General

11th December
2012
written by Michael Kanazawa


There are moments in time where industry leaders step out and make personal commitments and a call to action for a new future. If you haven’t yet fully understood the “Internet of Things” as the next wave beyond the “Internet of Content” it is time to step up and see what is going on around you. The Internet of Things is the description of the future when just about every piece of industrial equipment, vehicle, consumer product and appliance will be networked and made “intelligent.” Before you write it off as a joke that your Prius will have it’s own Facebook page, pay attention.

At TM Forum’s Management World Americas conference in Orlando last week, I delivered a presentation on how to spark innovation in this area. In doing the research, I couldn’t help but see the exact parallels to the first wave of the internet and how even very large, branded companies wiped out on that technology wave, such as Borders, Blockbuster and Kodak.

Microsoft could have gone the same way, but in May 1995 Bill Gates wrote a memo to his leadership team titled, “The Internet Tidal Wave”.

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6th November
2012
written by Michael Kanazawa

(click for full size reference)

How will you leverage social and mobile in your strategic plans? Some of the impact is here today and it will only grow in importance. Similar to the web being viewed early as a glorified company brochure, social and mobile are at times being considered only marketing and PR vehicles. That’s today’s reality. Tomorrow’s future will require leveraging of social and mobile in new ways and the companies who take advantage of those innovations first, will profit most. As you build your 2013 strategies, answer the question, “what will you do with these technologies to revolutionize your business? (more…)

6th November
2012
written by Michael Kanazawa

A recent Forrester survey identified that 70% of CIOs put the ability to measure IT’s impact on business performance as a high or critical priority. The report goes on to discuss the need for not just new online reporting tools, but rather calls for a transformation in how IT operates within the business. The core is a mindset and capabilities shift that puts IT right at the center of innovating customer experiences.

Who ever said that every other department in a company is “the business” and IT is something separate? Perhaps in the very early days of computer systems this was the case when computers were not so intertwined with daily operations. However, today, IT systems in many cases are the the business, the product, the service. Beyond obvious examples of online retailers, think about the systems FedEx uses to allow immediate tracking of a package anywhere in their network. Ford and BMW both are running TV ads where navigation and entertainment systems are featured as much as traditional product comparisons such as performance, reliability or safety. (more…)

13th August
2012
written by Michael Kanazawa

The 1963 split-window Corvette. Now THAT was a complete customer experience.

As General Motors continues to build back from it’s near collapse in 2009, customer experience is playing a more transformational role. Recently, Alicia Boler-Davis, VP of Customer Experience and Global Quality shared perspectives on the growing strategic importance of customer experience for GM.

In many companies pursuing a customer experience strategy tends to be too focused on an internal definition of the customer journey. Sometimes “quote to cash” becomes the primary view, where the view is that from beginning the sales process to collecting the cash is the full interaction of the company and it’s customers. In other cases, customer experience is equated to customer service, where the effort focuses just on post-sale support and service. There is nothing wrong with paying attention to these areas, but it misses the opportunity to truly build the business based on a complete set of ways that the customer experiences your company, which is about their total experience. (more…)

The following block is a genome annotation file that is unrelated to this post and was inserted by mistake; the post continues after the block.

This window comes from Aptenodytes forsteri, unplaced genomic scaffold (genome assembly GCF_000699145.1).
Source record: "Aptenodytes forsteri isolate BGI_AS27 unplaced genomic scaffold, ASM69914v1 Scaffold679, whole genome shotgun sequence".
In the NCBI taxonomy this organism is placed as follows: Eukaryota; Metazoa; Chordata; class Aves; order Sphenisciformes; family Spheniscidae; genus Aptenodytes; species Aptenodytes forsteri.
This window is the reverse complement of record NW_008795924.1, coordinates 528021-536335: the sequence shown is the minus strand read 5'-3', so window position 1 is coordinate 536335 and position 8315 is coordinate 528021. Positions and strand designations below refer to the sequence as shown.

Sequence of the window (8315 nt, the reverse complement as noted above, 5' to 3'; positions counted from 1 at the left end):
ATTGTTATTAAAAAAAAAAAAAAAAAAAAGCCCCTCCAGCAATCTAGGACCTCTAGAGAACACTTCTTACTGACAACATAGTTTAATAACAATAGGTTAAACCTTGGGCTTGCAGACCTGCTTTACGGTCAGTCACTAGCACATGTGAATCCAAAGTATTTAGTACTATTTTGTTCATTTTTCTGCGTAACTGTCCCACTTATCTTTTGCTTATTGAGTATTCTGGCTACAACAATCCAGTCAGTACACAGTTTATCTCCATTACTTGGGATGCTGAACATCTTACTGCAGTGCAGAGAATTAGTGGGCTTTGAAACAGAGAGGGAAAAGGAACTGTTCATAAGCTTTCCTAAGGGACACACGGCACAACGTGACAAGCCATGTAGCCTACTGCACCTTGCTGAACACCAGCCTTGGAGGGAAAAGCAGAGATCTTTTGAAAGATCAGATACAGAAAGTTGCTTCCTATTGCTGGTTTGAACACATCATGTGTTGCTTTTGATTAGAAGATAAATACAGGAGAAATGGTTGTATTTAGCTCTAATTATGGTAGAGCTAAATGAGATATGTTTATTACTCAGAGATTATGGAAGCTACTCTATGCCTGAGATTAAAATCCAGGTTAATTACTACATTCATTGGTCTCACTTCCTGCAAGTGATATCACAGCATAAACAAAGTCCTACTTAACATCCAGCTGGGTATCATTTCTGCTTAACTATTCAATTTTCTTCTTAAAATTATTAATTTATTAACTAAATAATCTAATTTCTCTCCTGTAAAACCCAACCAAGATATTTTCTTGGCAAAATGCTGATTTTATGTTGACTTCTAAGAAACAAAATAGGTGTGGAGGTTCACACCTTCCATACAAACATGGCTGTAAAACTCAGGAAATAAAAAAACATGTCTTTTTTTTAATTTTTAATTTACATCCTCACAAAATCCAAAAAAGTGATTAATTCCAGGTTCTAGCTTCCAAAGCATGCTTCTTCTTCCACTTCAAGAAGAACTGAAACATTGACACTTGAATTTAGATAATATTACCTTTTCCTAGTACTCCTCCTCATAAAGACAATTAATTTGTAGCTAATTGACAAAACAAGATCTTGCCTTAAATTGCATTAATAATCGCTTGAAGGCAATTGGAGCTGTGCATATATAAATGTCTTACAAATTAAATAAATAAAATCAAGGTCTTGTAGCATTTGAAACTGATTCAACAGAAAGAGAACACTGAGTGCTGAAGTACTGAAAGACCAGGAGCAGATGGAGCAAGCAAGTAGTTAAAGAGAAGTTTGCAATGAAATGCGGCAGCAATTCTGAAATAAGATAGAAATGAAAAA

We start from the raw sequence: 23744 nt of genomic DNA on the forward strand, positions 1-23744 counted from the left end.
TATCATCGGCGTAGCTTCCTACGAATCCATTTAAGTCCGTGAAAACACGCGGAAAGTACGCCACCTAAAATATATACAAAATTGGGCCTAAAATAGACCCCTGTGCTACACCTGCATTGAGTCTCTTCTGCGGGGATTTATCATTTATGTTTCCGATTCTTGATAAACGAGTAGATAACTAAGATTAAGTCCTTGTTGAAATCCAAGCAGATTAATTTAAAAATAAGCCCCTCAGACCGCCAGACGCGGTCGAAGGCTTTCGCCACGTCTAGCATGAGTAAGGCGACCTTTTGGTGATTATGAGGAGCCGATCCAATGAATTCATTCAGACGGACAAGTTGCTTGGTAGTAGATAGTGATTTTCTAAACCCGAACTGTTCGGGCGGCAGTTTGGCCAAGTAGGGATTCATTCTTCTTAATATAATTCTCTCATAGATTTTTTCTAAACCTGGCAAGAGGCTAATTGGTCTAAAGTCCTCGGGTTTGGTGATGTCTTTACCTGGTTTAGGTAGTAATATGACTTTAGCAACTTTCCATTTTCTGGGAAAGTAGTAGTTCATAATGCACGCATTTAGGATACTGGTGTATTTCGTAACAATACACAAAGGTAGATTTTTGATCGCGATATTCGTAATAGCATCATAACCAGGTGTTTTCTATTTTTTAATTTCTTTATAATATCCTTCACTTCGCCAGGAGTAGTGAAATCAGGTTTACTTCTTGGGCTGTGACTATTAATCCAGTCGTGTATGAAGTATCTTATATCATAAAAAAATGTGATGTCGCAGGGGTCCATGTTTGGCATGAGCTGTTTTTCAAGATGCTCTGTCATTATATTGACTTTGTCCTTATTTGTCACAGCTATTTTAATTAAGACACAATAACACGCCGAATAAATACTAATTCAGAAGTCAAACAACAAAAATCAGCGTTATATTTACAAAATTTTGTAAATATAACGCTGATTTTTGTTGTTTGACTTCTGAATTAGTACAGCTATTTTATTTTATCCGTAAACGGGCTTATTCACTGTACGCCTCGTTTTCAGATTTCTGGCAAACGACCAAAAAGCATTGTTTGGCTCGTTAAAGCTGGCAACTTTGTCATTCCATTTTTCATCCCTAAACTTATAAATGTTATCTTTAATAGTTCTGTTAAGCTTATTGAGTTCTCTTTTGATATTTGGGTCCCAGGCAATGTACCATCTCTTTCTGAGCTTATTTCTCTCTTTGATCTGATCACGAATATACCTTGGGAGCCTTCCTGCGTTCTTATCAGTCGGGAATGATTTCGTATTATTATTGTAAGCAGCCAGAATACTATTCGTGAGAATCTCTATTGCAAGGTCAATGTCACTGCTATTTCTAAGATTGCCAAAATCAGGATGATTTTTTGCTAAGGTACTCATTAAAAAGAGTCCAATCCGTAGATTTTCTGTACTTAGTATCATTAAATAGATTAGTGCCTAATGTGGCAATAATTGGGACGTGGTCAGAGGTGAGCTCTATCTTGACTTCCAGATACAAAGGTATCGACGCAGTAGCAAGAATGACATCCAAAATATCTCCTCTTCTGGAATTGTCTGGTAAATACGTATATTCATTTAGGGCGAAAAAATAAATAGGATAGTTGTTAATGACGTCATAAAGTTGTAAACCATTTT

13th August
2012
written by Michael Kanazawa

One of the most important shifts recently in the software industry has been the move towards cloud services. What this means is that instead of buying software and loading it on your computer, you pay to use software that is housed somewhere else and runs remotely. In essence it is renting the software capability rather than buying. As this shift begins to shape the strategies of traditional software companies making the move into cloud services, executives are realizing how significantly business models and operating models need to change to be successful in this new world. It is a complete customer experience transformation that is required to win. Some companies are making the shift while others remain too deeply rooted in the old models to win in the new markets. This post outlines two critical tips to launching the cloud services transformation journey.

Jim Steele, Chief Customer Officer at Salesforce.com, the market leader in cloud services, recently shared his insights with Executive Conversation. His shared wisdom highlights the required elements for transforming the traditional software business approach to succeed in cloud services. These concepts should be required reading for board members and managers at software companies to begin reshaping how the company runs and the metrics of success that truly matter in cloud services, which are completely different than traditional software companies. (more…)

4th August
2012
written by Michael Kanazawa

The results of a Customer Experience Transformation should look simple, to the customer. However, the process and tools are not as simplistic as a single metric, tool or platitude of “putting the customer at the center.”  The good news is that there is a series of specific steps you can take to generate the breakthrough results you desire